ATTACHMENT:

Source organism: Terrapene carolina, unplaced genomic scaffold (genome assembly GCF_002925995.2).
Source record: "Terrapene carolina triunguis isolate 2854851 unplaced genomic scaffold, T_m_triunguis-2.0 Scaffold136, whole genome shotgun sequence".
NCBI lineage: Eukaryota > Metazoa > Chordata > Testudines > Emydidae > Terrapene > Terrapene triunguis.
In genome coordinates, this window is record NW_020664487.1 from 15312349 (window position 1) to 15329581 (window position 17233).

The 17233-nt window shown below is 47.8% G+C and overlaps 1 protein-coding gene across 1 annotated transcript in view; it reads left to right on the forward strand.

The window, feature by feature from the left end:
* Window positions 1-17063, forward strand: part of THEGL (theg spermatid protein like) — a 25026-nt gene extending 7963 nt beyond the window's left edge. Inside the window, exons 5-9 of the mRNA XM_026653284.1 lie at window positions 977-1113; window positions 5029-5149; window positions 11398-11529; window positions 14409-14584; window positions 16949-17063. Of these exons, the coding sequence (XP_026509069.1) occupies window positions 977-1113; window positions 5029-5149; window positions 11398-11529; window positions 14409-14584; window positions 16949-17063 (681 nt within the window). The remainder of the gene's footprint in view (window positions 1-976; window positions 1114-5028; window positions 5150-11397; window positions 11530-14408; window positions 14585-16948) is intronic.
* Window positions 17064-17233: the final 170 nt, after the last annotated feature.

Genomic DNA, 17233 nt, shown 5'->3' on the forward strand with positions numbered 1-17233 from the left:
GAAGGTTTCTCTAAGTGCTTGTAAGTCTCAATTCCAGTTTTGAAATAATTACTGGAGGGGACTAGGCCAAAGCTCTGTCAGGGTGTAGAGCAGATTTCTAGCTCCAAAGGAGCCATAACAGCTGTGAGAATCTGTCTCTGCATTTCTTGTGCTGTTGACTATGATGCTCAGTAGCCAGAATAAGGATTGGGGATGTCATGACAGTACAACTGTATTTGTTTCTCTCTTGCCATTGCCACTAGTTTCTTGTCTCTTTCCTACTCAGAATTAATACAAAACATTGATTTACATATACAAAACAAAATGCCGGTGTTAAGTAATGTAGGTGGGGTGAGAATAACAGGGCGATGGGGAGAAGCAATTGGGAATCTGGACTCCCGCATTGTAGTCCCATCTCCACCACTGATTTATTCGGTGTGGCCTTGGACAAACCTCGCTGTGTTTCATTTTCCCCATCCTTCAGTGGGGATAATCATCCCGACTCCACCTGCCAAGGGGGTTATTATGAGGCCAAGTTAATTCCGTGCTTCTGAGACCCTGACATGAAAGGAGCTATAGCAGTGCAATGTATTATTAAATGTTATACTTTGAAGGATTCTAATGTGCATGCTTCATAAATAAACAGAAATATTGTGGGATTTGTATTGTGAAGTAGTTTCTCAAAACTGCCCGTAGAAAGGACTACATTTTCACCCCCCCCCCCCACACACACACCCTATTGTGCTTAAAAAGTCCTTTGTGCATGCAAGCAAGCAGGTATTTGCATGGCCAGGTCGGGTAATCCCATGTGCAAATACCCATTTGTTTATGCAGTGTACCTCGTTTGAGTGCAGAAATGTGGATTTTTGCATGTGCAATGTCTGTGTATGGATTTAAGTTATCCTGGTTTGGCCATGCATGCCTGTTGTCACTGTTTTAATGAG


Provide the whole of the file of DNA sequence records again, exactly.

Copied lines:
Source organism: Terrapene carolina, unplaced genomic scaffold (genome assembly GCF_002925995.2).
Source record: "Terrapene carolina triunguis isolate 2854851 unplaced genomic scaffold, T_m_triunguis-2.0 Scaffold136, whole genome shotgun sequence".
NCBI lineage: Eukaryota > Metazoa > Chordata > Testudines > Emydidae > Terrapene > Terrapene triunguis.
In genome coordinates, this window is record NW_020664487.1 from 15312349 (window position 1) to 15329581 (window position 17233).

The 17233-nt window shown below is 47.8% G+C and overlaps 1 protein-coding gene across 1 annotated transcript in view; it reads left to right on the forward strand.

The window, feature by feature from the left end:
* Window positions 1-17063, forward strand: part of THEGL (theg spermatid protein like) — a 25026-nt gene extending 7963 nt beyond the window's left edge. Inside the window, exons 5-9 of the mRNA XM_026653284.1 lie at window positions 977-1113; window positions 5029-5149; window positions 11398-11529; window positions 14409-14584; window positions 16949-17063. Of these exons, the coding sequence (XP_026509069.1) occupies window positions 977-1113; window positions 5029-5149; window positions 11398-11529; window positions 14409-14584; window positions 16949-17063 (681 nt within the window). The remainder of the gene's footprint in view (window positions 1-976; window positions 1114-5028; window positions 5150-11397; window positions 11530-14408; window positions 14585-16948) is intronic.
* Window positions 17064-17233: the final 170 nt, after the last annotated feature.

Genomic DNA, 17233 nt, shown 5'->3' on the forward strand with positions numbered 1-17233 from the left:
GAAGGTTTCTCTAAGTGCTTGTAAGTCTCAATTCCAGTTTTGAAATAATTACTGGAGGGGACTAGGCCAAAGCTCTGTCAGGGTGTAGAGCAGATTTCTAGCTCCAAAGGAGCCATAACAGCTGTGAGAATCTGTCTCTGCATTTCTTGTGCTGTTGACTATGATGCTCAGTAGCCAGAATAAGGATTGGGGATGTCATGACAGTACAACTGTATTTGTTTCTCTCTTGCCATTGCCACTAGTTTCTTGTCTCTTTCCTACTCAGAATTAATACAAAACATTGATTTACATATACAAAACAAAATGCCGGTGTTAAGTAATGTAGGTGGGGTGAGAATAACAGGGCGATGGGGAGAAGCAATTGGGAATCTGGACTCCCGCATTGTAGTCCCATCTCCACCACTGATTTATTCGGTGTGGCCTTGGACAAACCTCGCTGTGTTTCATTTTCCCCATCCTTCAGTGGGGATAATCATCCCGACTCCACCTGCCAAGGGGGTTATTATGAGGCCAAGTTAATTCCGTGCTTCTGAGACCCTGACATGAAAGGAGCTATAGCAGTGCAATGTATTATTAAATGTTATACTTTGAAGGATTCTAATGTGCATGCTTCATAAATAAACAGAAATATTGTGGGATTTGTATTGTGAAGTAGTTTCTCAAAACTGCCCGTAGAAAGGACTACATTTTCACCCCCCCCCCCCACACACACACCCTATTGTGCTTAAAAAGTCCTTTGTGCATGCAAGCAAGCAGGTATTTGCATGGCCAGGTCGGGTAATCCCATGTGCAAATACCCATTTGTTTATGCAGTGTACCTCGTTTGAGTGCAGAAATGTGGATTTTTGCATGTGCAATGTCTGTGTATGGATTTAAGTTATCCTGGTTTGGCCATGCATGCCTGTTGTCACTGTTTTAATGAG